The practical application of blockchain in procurement

Iain Steel, chief procurement services officer at UK law firm TLT, explores the practical application of blockchain in procurement

Beyond the hype, the procurement industry could be set to benefit from blockchain technology: the use cases are aplenty.

Any conversation about blockchain usually starts and ends with someone muttering vaguely about bitcoin and then moving swiftly away. However, behind the boom and bust headlines of cryptocurrency, the underlying blockchain technology is increasingly seen as a potential market disruptor in the world of procurement and supply chain.

So, what is a blockchain? Even the most basic description tends to quickly dissolve into a long list of buzzwords. A blockchain is essentially a database (or ledger) that is distributed across a network of computers at the same time. When a new record (or block) is added, it contains a timestamp and a unique fingerprint of the previous block in the chain (a hash), creating a linkage between the new block and the previous block — thus, a chain of blocks. Old entries are never deleted so the blockchain continually grows. Each time a new entry is made, this is authenticated across the distributed network of computers where a majority need to agree to its validity before the transaction is recorded as a new ‘block’. Simple(ish).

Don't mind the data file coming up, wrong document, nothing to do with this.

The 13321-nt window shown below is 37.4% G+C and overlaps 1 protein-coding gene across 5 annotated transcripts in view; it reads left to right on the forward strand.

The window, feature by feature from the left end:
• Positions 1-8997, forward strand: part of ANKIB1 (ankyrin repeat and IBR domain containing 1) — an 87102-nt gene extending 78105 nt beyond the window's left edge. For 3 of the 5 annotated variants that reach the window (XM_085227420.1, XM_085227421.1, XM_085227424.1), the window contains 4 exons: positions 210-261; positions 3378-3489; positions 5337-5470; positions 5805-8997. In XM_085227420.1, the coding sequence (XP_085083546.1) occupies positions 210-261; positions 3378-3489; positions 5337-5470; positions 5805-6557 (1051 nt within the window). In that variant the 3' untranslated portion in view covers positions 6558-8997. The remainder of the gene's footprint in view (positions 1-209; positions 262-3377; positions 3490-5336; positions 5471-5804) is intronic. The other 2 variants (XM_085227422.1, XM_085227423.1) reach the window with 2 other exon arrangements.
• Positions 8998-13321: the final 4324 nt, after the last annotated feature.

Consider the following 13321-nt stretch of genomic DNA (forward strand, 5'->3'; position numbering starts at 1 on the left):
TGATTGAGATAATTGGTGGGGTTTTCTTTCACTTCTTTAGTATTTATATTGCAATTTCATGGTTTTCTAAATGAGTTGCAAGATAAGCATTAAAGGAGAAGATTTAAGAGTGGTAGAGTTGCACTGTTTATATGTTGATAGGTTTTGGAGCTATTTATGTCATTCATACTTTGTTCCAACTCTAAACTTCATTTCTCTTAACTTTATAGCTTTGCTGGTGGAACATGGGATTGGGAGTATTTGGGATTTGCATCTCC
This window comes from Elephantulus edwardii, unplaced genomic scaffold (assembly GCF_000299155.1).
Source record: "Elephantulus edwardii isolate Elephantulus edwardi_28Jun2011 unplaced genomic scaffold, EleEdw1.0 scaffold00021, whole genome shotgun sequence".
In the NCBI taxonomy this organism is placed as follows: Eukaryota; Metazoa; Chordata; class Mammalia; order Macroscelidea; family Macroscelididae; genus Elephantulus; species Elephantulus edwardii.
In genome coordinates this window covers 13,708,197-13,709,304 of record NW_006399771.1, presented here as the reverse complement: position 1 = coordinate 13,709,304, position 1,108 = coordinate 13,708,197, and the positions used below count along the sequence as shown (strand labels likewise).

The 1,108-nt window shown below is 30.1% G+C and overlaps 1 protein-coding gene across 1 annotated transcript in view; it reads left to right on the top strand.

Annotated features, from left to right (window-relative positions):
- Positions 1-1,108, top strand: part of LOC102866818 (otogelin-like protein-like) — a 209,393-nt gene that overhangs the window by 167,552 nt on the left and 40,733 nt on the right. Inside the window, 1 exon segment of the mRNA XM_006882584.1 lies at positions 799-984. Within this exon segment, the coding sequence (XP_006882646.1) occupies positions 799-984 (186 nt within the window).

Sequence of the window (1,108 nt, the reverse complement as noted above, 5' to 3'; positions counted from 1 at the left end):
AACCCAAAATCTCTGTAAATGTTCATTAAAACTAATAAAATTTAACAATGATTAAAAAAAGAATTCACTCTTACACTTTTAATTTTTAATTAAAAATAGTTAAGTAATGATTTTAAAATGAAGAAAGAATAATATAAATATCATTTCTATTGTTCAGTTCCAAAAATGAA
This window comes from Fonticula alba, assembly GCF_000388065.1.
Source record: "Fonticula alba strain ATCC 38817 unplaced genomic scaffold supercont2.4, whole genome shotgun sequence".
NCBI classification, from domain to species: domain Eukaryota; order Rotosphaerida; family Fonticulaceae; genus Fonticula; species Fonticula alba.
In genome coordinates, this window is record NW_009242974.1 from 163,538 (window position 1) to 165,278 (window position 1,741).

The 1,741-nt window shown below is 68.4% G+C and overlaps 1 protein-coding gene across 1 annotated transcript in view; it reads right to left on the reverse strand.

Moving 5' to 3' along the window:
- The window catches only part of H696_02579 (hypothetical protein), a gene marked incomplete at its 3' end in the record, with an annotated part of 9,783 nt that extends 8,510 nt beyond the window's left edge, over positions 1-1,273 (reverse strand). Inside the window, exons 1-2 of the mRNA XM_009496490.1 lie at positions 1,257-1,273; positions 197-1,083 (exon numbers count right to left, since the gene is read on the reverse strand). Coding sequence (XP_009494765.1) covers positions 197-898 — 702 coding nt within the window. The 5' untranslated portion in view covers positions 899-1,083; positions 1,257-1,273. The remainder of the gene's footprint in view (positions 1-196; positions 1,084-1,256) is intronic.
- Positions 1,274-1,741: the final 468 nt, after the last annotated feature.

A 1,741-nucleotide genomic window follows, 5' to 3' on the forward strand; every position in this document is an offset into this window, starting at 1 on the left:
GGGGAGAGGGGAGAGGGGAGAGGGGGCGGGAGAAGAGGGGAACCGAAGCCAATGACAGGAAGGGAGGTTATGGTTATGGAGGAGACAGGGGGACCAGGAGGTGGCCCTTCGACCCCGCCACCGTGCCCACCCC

The answer to why this technology is so newsworthy is more complex.



Once a record is validated on the blockchain, it is generally considered to be locked to unauthorised changes. While no system is completely secure (see ‘Managing myths’ below), transactions are transparent, locked and secured through encryption, making any attempt to fraudulently amend a block extremely difficult.

Due diligence in procurement, whilst necessary, is also labour intensive and expensive so any improvement to the process of establishing trust is a significant win. The…

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